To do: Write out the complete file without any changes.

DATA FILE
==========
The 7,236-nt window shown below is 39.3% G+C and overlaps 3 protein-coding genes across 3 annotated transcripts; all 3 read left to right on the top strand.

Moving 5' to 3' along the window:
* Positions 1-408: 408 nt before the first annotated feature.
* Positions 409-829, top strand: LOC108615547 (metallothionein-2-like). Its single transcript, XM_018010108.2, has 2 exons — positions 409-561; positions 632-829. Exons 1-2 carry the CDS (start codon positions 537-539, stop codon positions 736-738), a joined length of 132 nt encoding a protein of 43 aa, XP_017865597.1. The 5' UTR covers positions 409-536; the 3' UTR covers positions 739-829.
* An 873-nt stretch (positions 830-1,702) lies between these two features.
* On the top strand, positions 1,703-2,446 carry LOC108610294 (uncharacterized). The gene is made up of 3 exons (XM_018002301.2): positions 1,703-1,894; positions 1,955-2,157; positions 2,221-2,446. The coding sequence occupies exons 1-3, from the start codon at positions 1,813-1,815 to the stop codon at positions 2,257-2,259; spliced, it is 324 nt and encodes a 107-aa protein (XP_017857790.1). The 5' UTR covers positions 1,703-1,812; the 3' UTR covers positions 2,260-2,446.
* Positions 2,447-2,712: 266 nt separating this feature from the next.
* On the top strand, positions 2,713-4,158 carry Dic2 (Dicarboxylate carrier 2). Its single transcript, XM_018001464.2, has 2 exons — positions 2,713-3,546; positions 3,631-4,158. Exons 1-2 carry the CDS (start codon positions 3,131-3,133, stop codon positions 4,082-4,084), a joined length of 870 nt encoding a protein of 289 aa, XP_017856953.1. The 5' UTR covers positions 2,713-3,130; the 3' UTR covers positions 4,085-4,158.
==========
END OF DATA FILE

The 7,236-nt window shown below is 39.3% G+C and overlaps 3 protein-coding genes across 3 annotated transcripts; all 3 read left to right on the top strand.

Moving 5' to 3' along the window:
* Positions 1-408: 408 nt before the first annotated feature.
* Positions 409-829, top strand: LOC108615547 (metallothionein-2-like). Its single transcript, XM_018010108.2, has 2 exons — positions 409-561; positions 632-829. Exons 1-2 carry the CDS (start codon positions 537-539, stop codon positions 736-738), a joined length of 132 nt encoding a protein of 43 aa, XP_017865597.1. The 5' UTR covers positions 409-536; the 3' UTR covers positions 739-829.
* An 873-nt stretch (positions 830-1,702) lies between these two features.
* On the top strand, positions 1,703-2,446 carry LOC108610294 (uncharacterized). The gene is made up of 3 exons (XM_018002301.2): positions 1,703-1,894; positions 1,955-2,157; positions 2,221-2,446. The coding sequence occupies exons 1-3, from the start codon at positions 1,813-1,815 to the stop codon at positions 2,257-2,259; spliced, it is 324 nt and encodes a 107-aa protein (XP_017857790.1). The 5' UTR covers positions 1,703-1,812; the 3' UTR covers positions 2,260-2,446.
* Positions 2,447-2,712: 266 nt separating this feature from the next.
* On the top strand, positions 2,713-4,158 carry Dic2 (Dicarboxylate carrier 2). Its single transcript, XM_018001464.2, has 2 exons — positions 2,713-3,546; positions 3,631-4,158. Exons 1-2 carry the CDS (start codon positions 3,131-3,133, stop codon positions 4,082-4,084), a joined length of 870 nt encoding a protein of 289 aa, XP_017856953.1. The 5' UTR covers positions 2,713-3,130; the 3' UTR covers positions 4,085-4,158.